Daring jumping spider (Phidippus audax)

I’m pretty sure this is a daring (or bold) jumping spider, Phidippus audax. He was very, very large, though you can’t tell it from the photograph. Found at same location as the spider I posted earlier. It was a good spider day (and there’s even one more).  Swarthmore, PA.

Colin Purrington Photography: Spiders and ticks &emdash; Daring jumping spider (Phidippus audax)

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Copulating stilt-legged flies

Copulating pair of Taeniaptera trivittata, a type of still-legged fly (Micropezidae). Males (or females, according to one source) apparently brush the eyes of the partner during mating, though this frame didn’t capture that. When flitting around leaves they wave their white-tipped forelegs and look just like small ichneumon wasps. They have thin waists but the pattern on their wings makes them look even thinner, waspier. Known to feed on rotting Typha, which was abundant nearby (John Heinz National Wildlife Refuge, Tinicum, PA).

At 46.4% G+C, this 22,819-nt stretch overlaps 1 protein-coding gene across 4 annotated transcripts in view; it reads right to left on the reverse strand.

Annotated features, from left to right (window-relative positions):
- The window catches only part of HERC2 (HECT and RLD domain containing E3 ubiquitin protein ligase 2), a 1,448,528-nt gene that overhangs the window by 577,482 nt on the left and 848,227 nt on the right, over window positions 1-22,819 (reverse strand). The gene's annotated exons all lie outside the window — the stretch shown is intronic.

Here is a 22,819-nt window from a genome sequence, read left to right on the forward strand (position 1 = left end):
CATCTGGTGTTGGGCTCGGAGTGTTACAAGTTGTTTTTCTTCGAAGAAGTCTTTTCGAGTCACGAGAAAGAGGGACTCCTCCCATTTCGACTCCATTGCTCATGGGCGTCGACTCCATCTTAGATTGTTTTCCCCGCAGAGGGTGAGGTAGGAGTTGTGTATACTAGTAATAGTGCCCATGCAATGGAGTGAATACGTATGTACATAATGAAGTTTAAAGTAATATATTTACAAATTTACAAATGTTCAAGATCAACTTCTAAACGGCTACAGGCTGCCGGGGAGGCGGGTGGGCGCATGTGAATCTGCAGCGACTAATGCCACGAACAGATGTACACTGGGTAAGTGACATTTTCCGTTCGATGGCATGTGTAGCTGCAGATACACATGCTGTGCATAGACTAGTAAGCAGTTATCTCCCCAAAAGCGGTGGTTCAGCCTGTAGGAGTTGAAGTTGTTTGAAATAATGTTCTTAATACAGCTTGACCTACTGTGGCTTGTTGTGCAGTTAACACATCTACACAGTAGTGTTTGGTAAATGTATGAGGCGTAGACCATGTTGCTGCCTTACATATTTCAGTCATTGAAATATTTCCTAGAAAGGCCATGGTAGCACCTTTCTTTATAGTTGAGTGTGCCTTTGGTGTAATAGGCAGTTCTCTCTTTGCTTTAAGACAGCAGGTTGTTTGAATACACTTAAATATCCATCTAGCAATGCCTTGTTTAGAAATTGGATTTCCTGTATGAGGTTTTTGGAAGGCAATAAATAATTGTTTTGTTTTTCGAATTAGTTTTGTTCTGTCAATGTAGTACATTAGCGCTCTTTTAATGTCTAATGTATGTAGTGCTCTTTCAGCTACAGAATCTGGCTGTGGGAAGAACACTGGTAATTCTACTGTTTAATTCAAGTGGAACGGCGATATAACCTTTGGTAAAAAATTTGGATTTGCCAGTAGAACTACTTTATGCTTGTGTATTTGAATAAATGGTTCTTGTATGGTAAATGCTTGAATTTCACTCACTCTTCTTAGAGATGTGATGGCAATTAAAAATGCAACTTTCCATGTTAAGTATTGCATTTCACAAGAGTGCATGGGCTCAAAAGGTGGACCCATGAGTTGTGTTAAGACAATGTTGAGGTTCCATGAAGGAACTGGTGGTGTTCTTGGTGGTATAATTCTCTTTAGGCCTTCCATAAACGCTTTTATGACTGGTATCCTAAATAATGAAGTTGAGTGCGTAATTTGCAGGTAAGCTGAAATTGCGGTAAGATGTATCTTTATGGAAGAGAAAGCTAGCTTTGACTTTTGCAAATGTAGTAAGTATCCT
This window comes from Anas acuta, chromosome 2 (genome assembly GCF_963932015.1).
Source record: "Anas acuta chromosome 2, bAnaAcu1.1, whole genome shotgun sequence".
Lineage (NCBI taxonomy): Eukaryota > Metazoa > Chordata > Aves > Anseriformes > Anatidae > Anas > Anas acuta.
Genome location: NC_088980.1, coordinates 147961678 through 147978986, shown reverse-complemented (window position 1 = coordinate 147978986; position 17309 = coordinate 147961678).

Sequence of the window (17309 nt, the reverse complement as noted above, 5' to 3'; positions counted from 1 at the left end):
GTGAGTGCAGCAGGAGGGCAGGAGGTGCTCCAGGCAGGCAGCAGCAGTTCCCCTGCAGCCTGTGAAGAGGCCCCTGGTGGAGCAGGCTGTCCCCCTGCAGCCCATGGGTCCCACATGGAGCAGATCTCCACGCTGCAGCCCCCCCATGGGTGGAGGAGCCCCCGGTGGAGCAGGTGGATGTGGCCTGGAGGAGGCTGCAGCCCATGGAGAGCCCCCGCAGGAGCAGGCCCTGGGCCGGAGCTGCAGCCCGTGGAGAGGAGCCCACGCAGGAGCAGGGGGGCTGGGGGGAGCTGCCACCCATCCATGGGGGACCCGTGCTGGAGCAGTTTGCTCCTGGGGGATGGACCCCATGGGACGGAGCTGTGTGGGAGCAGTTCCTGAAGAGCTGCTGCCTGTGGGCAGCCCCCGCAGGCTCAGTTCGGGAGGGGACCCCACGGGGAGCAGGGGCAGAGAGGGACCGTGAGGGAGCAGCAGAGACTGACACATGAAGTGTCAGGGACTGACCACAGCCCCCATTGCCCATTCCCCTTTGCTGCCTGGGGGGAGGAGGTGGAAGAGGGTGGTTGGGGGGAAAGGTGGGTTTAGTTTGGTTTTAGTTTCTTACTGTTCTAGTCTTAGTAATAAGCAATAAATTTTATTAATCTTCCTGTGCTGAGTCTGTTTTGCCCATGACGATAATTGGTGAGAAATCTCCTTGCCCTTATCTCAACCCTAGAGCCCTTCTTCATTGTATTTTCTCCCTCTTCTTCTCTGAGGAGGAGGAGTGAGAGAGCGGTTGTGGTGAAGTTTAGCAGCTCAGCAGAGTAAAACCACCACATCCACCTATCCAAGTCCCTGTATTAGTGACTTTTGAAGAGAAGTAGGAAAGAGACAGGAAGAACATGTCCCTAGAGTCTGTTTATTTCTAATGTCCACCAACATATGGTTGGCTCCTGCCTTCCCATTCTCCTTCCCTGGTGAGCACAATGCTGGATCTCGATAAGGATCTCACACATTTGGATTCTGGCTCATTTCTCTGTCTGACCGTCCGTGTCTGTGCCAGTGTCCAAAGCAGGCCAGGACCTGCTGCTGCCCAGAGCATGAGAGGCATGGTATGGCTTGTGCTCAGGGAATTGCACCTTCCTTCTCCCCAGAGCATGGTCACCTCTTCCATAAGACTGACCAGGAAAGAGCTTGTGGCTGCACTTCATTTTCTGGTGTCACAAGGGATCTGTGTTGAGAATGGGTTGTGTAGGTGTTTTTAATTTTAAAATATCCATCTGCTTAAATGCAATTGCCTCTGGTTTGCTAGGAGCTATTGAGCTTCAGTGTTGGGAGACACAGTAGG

If you come across a pair, please take a video so I can see the legs in action. I like to watch, and I know of others who are interested in this species.

Colin Purrington Photography: Insects &emdash; Copulating stilt-legged flies (Taeniaptera trivittata)

Huge thanks to John S. Ascher and John F. Carr on Bugguide.net for help identifying them.

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Engorged mosquitoes

Some photographs of me donating blood. The first is, I think, an Asian rock pool mosquito (Ochlerotatus japonicus japonicus; formerly known as Aedes japonicus japonicus). The second is an Asian tiger mosquito (Aedes albopictus). Introduced to New Jersey in 1998 and Texas in 1985, respectively. Both photographs were taken in Pennsylvania. 

Colin Purrington Photography: Insects &emdash; Asian rock pool mosquito (Ochlerotatus japonicus) with blood meal

Colin Purrington Photography: Insects &emdash; Asian tiger mosquito (Aedes albopictus) drinking blood

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Astylopsis macula (Lamiinae)

Found a bunch of these flat-faced longhorn beetles on a dying tree a few weeks ago. I’m fairly confident it’s Astylopsis macula. But there are a gazillion genera of Lamiinae, so I’m happy to be corrected. Would also be very happy to hear from anyone who knows what elytral pits do, other than providing handy identification. I’ve wondered about that for years. Are they vestigial patterns from forewing ancestry? Sound-dampening trick to elude echolocating bats? Are pits just decorations, useful in crypsis or for intraspecific recognition? If you know, would love to hear from you.

Colin Purrington Photography: Insects &emdash; Astylopsis macula

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